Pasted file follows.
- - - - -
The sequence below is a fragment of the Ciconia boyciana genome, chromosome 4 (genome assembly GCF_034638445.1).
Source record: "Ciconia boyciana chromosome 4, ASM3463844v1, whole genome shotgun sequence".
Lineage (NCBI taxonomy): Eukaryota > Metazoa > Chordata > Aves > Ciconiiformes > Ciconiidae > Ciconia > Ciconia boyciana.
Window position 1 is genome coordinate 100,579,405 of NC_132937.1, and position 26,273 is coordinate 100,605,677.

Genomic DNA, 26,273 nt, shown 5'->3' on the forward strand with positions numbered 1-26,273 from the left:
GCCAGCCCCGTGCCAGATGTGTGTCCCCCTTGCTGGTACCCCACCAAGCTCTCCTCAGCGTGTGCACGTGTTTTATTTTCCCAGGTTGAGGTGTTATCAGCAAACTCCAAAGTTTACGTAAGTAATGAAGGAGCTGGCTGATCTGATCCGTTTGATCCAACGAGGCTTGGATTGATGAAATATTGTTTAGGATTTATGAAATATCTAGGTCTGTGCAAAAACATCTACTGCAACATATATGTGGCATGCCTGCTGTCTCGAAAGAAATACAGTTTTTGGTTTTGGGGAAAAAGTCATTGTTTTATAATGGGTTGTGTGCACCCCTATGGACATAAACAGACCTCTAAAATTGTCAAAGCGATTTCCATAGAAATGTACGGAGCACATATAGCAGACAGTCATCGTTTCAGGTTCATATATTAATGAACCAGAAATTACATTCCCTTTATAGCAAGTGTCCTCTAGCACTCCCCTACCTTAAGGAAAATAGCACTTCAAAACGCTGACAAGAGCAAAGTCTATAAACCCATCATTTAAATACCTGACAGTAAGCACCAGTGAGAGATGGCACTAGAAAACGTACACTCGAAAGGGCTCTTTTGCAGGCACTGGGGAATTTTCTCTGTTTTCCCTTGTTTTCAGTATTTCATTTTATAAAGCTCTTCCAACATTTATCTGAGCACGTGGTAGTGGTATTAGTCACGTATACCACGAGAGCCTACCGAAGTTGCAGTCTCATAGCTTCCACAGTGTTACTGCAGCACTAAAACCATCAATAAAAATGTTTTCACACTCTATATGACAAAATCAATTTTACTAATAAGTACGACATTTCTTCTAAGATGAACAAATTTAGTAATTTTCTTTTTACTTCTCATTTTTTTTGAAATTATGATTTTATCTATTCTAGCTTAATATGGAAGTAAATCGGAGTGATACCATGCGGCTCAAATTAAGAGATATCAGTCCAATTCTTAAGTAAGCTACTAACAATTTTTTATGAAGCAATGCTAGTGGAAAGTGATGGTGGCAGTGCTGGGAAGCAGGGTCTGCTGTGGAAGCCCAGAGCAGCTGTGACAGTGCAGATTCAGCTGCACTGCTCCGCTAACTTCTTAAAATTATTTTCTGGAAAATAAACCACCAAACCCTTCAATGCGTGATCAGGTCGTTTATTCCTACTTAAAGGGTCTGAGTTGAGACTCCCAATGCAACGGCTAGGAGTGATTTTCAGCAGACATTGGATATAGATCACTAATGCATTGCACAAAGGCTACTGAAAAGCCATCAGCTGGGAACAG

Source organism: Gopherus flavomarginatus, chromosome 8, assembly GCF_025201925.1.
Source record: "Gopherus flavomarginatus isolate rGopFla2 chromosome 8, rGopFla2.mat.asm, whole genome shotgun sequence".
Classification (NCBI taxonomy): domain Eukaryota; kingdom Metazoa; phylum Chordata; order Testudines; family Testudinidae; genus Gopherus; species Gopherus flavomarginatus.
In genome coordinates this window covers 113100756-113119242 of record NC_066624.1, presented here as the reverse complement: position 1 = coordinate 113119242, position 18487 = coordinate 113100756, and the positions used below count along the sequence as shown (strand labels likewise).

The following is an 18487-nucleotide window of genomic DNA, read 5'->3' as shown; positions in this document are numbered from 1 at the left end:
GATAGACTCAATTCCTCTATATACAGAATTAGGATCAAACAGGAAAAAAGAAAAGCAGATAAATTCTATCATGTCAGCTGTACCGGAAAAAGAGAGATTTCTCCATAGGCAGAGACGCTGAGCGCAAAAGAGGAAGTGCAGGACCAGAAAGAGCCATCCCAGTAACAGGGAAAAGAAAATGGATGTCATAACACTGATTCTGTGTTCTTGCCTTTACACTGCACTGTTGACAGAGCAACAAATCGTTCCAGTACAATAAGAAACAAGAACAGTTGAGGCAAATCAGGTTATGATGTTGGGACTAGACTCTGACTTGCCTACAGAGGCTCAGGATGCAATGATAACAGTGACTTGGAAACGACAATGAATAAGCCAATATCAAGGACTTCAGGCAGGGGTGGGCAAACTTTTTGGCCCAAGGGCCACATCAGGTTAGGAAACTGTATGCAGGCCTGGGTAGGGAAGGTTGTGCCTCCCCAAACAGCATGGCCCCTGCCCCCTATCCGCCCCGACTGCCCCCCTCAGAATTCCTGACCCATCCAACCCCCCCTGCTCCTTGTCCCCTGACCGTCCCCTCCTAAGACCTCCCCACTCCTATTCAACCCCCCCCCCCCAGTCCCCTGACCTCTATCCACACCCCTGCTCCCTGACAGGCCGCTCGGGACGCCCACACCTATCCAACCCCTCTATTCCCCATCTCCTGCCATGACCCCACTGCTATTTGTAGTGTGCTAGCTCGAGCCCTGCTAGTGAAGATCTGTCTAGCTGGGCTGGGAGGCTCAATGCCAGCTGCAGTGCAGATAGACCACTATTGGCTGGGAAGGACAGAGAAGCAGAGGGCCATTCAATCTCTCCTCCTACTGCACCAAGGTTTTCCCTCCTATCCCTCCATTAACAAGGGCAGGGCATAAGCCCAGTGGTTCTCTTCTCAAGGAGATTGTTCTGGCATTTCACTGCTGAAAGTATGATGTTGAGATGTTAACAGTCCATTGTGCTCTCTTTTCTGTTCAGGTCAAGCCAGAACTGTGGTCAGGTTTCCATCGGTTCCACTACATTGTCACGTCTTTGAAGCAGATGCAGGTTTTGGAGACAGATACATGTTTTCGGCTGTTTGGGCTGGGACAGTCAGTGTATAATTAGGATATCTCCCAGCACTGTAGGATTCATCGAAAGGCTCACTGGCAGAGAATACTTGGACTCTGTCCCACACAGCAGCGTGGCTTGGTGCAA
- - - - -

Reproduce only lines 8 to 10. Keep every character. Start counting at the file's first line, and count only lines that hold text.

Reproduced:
Source record: "Gopherus flavomarginatus isolate rGopFla2 chromosome 8, rGopFla2.mat.asm, whole genome shotgun sequence".
Classification (NCBI taxonomy): domain Eukaryota; kingdom Metazoa; phylum Chordata; order Testudines; family Testudinidae; genus Gopherus; species Gopherus flavomarginatus.
In genome coordinates this window covers 113100756-113119242 of record NC_066624.1, presented here as the reverse complement: position 1 = coordinate 113119242, position 18487 = coordinate 113100756, and the positions used below count along the sequence as shown (strand labels likewise).